The Best Olympics Creative that Can't Say 'Olympics'

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You don't need to be an official Olympics 2012 sponsor to ride the momentum of the games. In fact, some reports suggest that the right kind of creative--not necessarily sponsor status--is key to getting a huge audience for your brands during the world's biggest sporting celebration.

Some of the best creative moves surrounding the games come from those who haven't paid their way into the IOC's inner circle. There's a number of outright ambushes from brands who can't even come close to mentioning the "O" word, while others, like those from media outfits, are complementary celebrations to the games. Check out some of the most innovative work from non-sponsors of London 2012 below.

Not that London, this London.

Both Nike and British bookmaker Paddy Power namecheck "London" to help promote their respective brands in 2012. Paddy Power has gotten into a legal tussle with the London Organizing Committee of the Olympic Games stemming from this in-your-face outdoor campaign touting the brand as an "official sponsor of the largest athletics event in London this year." But it's not the London you're thinking about.

Wieden + Kennedy's "Find Your Greatness" campaign features a series of spots showing that some of the best athletes are Londoners outside of the U.K. They were shot by director Lance Acord, of Park Pictures and, even without the Olympic seal of approval, bested the campaigns of sponsors like adidas and Visa.

Nike happens to be pretty notorious for its ambush strategies. Arguably, the brand took best prize for World Cup advertising with its award-winning Write the Future campaign, sans FIFA sponsorship, and it became famous for its ambush during the 1996 Atlanta Olympics, which compelled the IOC to rethink its marketing guidelines for the game.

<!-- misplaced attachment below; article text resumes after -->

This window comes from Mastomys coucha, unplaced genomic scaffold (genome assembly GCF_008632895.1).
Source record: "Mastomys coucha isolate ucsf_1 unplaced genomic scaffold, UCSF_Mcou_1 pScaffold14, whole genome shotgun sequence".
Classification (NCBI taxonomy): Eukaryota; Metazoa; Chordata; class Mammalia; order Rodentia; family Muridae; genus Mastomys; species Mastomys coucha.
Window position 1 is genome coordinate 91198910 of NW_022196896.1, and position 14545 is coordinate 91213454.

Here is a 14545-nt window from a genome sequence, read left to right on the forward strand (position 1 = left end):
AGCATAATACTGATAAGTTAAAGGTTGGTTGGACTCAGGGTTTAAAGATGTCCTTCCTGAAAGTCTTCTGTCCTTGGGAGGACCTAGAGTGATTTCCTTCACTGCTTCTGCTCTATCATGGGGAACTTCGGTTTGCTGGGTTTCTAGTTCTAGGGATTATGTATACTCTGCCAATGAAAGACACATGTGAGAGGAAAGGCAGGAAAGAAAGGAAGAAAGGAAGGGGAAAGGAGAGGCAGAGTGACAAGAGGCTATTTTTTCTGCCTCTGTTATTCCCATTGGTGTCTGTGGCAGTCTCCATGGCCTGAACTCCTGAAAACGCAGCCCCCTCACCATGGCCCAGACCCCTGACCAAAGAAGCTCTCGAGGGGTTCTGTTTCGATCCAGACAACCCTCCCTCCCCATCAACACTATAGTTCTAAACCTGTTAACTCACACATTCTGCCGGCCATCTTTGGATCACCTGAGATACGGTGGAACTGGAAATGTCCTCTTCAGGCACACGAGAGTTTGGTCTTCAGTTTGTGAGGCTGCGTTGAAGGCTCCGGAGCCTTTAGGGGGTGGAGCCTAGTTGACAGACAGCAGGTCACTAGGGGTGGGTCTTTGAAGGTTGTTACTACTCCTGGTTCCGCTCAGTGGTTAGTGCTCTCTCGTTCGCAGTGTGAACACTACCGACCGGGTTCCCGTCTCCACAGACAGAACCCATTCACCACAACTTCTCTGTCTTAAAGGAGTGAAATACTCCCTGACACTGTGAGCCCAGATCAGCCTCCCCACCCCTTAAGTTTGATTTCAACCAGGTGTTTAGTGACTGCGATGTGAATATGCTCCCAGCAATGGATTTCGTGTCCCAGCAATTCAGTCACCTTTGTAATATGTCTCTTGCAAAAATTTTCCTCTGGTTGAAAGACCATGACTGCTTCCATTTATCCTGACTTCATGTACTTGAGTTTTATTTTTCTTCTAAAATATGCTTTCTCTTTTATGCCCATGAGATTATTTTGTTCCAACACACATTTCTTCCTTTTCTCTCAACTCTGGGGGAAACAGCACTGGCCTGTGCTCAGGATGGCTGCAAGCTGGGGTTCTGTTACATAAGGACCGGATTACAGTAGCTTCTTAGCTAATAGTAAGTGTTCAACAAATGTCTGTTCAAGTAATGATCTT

Gold We Can All Strive For
Missouri-based Bernstein-Rein just released a pair of YouTube films celebrating athletic underdogs going for the "gold," for Hostess. The iconic American snack brand has been through hard times, having declared its second bankruptcy in a decade in January. But this ambush effort, touting the brand as a "non-sponsor," is a real winner.

Games? What Games?
As a protest against the London Organizing Committee of the Olympic's strict marketing guidelines for non-sponsors, U.K. wine merchant Oddbins gives non-sponsors special clout by offering product discounts to consumers wearing clothing from brands who aren't official Olympic affiliates.

Minty Fresh Games

U.K. agency Lean Mean Fighting Machine came face to face with Olympics "Brand Enforcers" after enlisting team members Nat and Luke to create something around the games that would help make the shop famous. As a spec project for candy brand Polo, they came up with a unique device, Polo's London Underground Fresh Air Snorkel, designed to give tunnel riders minty Polo-tinged air while traveling to the games in the packed, claustrophobic trains. The Olympics heavies, however, weren't too happy, given the fact that Polo isn't an official sponsor.

Go Team!
Dutch agency Achtung and Volkswagen are not official Olympics sponsors, but are the official auto providers of the Dutch Olympic team. They showed their support for the athletes by devising a VW Up that runs on a special kind of fuel—the sound of cheers. The agency created a special "orange-motion" technology that allowed a VW Up to be powered by noise, so passengers could propel it with their hoots and hurrahs.

Media's Medal-Worthy Ideas
The Guardian continues its tradition of capturing world events in a whole new light with its fanciful coverage of the Olympic games. Earlier, it released a series of 8-bit games that let readers see how they match up to world-class competitors and more recently, it tapped its Flickr group of Lego builders to re-create Team U.S.A.'s win against Team France in basketball.

Drumroll, Please
Broadcast/cable providers who give us access to the games have gone all-out with the creative. The BBC once again tapped director/animator Pete Candeland to create a magnificent intro to the games, in which all of London becomes one huge stadium. Candeland showed off his Olympic animation skills previously in a Monkey King-themed intro for the Beijing Games.

Meanwhile, DirecTV worked with U.S. Hispanic agency Wing on this hilarious promo that literally immerses the viewer in the thrill of competition.

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